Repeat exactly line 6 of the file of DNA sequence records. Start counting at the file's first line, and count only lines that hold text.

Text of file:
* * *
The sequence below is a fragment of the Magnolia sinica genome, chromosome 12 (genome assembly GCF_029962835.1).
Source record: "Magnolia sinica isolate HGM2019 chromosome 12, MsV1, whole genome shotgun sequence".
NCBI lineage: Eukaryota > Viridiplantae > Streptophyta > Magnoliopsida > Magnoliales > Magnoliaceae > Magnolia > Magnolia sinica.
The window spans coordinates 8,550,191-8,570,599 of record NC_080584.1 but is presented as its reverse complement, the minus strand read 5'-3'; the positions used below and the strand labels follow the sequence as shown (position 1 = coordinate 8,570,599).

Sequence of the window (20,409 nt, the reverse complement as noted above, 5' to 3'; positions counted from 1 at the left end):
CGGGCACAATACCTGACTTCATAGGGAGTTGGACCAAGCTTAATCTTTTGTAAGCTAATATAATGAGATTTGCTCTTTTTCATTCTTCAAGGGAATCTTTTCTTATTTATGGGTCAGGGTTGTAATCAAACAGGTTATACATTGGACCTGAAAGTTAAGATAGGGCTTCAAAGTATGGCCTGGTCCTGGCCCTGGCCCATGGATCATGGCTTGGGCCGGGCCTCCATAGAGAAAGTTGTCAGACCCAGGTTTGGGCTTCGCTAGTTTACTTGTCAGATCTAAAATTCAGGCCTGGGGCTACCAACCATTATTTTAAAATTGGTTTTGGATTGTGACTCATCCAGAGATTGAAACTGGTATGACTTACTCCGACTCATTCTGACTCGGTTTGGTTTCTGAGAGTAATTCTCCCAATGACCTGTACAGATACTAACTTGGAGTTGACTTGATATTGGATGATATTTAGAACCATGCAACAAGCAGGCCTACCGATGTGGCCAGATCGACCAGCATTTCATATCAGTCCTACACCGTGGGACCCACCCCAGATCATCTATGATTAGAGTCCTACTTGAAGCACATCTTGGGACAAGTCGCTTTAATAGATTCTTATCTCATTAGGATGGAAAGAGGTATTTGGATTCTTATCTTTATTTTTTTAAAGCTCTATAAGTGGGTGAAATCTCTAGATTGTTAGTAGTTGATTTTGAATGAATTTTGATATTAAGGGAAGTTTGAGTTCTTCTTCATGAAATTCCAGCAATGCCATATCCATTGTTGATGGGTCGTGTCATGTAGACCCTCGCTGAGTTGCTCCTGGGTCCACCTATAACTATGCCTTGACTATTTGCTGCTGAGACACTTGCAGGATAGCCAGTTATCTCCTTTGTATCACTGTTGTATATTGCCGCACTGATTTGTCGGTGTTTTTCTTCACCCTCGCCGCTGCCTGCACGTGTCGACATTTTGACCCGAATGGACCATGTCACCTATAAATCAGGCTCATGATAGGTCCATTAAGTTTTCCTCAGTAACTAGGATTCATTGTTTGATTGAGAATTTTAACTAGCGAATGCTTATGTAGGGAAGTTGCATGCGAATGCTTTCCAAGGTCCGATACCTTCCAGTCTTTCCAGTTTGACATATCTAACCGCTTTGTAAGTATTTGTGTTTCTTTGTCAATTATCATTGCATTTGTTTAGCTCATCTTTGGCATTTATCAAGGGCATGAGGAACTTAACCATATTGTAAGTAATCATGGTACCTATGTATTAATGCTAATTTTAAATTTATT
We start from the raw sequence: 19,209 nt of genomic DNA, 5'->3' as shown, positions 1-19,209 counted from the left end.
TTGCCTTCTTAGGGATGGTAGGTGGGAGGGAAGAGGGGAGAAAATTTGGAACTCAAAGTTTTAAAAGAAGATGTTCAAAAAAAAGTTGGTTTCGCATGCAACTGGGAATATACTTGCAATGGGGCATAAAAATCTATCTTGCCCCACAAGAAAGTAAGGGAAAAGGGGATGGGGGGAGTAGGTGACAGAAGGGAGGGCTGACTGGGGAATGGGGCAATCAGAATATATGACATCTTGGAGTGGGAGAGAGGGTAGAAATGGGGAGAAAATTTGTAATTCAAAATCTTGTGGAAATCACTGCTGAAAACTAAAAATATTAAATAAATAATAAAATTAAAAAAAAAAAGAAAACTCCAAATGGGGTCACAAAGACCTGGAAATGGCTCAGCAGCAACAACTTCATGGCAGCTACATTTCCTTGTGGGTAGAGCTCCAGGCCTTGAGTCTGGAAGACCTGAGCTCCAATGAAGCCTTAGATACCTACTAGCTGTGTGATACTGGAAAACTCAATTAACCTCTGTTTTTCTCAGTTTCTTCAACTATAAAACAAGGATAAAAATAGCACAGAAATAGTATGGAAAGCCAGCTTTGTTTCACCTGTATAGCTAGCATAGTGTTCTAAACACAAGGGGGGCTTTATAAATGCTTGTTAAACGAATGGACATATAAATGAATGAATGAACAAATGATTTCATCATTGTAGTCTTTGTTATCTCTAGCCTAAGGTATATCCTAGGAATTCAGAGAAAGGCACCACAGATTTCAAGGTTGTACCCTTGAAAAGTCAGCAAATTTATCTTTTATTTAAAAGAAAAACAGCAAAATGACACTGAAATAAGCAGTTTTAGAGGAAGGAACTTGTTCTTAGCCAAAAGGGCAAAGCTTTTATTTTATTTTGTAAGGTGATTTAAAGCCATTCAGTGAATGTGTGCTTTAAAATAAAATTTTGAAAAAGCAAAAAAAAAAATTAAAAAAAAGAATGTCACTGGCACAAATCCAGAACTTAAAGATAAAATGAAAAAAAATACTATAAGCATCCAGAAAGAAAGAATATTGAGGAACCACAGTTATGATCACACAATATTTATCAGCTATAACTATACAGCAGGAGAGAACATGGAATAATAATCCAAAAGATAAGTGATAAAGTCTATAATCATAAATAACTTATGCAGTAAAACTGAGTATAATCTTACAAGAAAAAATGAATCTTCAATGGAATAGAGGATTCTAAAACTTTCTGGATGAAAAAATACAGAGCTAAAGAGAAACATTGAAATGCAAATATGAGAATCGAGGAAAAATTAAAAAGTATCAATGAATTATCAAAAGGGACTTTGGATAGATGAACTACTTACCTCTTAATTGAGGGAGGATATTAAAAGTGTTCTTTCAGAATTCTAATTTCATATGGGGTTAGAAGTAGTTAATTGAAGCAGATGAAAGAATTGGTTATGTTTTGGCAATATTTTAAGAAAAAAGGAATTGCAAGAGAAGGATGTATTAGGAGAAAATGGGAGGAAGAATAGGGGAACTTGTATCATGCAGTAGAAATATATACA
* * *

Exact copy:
CGGGCACAATACCTGACTTCATAGGGAGTTGGACCAAGCTTAATCTTTTGTAAGCTAATATAATGAGATTTGCTCTTTTTCATTCTTCAAGGGAATCTTTTCTTATTTATGGGTCAGGGTTGTAATCAAACAGGTTATACATTGGACCTGAAAGTTAAGATAGGGCTTCAAAGTATGGCCTGGTCCTGGCCCTGGCCCATGGATCATGGCTTGGGCCGGGCCTCCATAGAGAAAGTTGTCAGACCCAGGTTTGGGCTTCGCTAGTTTACTTGTCAGATCTAAAATTCAGGCCTGGGGCTACCAACCATTATTTTAAAATTGGTTTTGGATTGTGACTCATCCAGAGATTGAAACTGGTATGACTTACTCCGACTCATTCTGACTCGGTTTGGTTTCTGAGAGTAATTCTCCCAATGACCTGTACAGATACTAACTTGGAGTTGACTTGATATTGGATGATATTTAGAACCATGCAACAAGCAGGCCTACCGATGTGGCCAGATCGACCAGCATTTCATATCAGTCCTACACCGTGGGACCCACCCCAGATCATCTATGATTAGAGTCCTACTTGAAGCACATCTTGGGACAAGTCGCTTTAATAGATTCTTATCTCATTAGGATGGAAAGAGGTATTTGGATTCTTATCTTTATTTTTTTAAAGCTCTATAAGTGGGTGAAATCTCTAGATTGTTAGTAGTTGATTTTGAATGAATTTTGATATTAAGGGAAGTTTGAGTTCTTCTTCATGAAATTCCAGCAATGCCATATCCATTGTTGATGGGTCGTGTCATGTAGACCCTCGCTGAGTTGCTCCTGGGTCCACCTATAACTATGCCTTGACTATTTGCTGCTGAGACACTTGCAGGATAGCCAGTTATCTCCTTTGTATCACTGTTGTATATTGCCGCACTGATTTGTCGGTGTTTTTCTTCACCCTCGCCGCTGCCTGCACGTGTCGACATTTTGACCCGAATGGACCATGTCACCTATAAATCAGGCTCATGATAGGTCCATTAAGTTTTCCTCAGTAACTAGGATTCATTGTTTGATTGAGAATTTTAACTAGCGAATGCTTATGTAGGGAAGTTGCATGCGAATGCTTTCCAAGGTCCGATACCTTCCAGTCTTTCCAGTTTGACATATCTAACCGCTTTGTAAGTATTTGTGTTTCTTTGTCAATTATCATTGCATTTGTTTAGCTCATCTTTGGCATTTATCAAGGGCATGAGGAACTTAACCATATTGTAAGTAATCATGGTACCTATGTATTAATGCTAATTTTAAATTTATT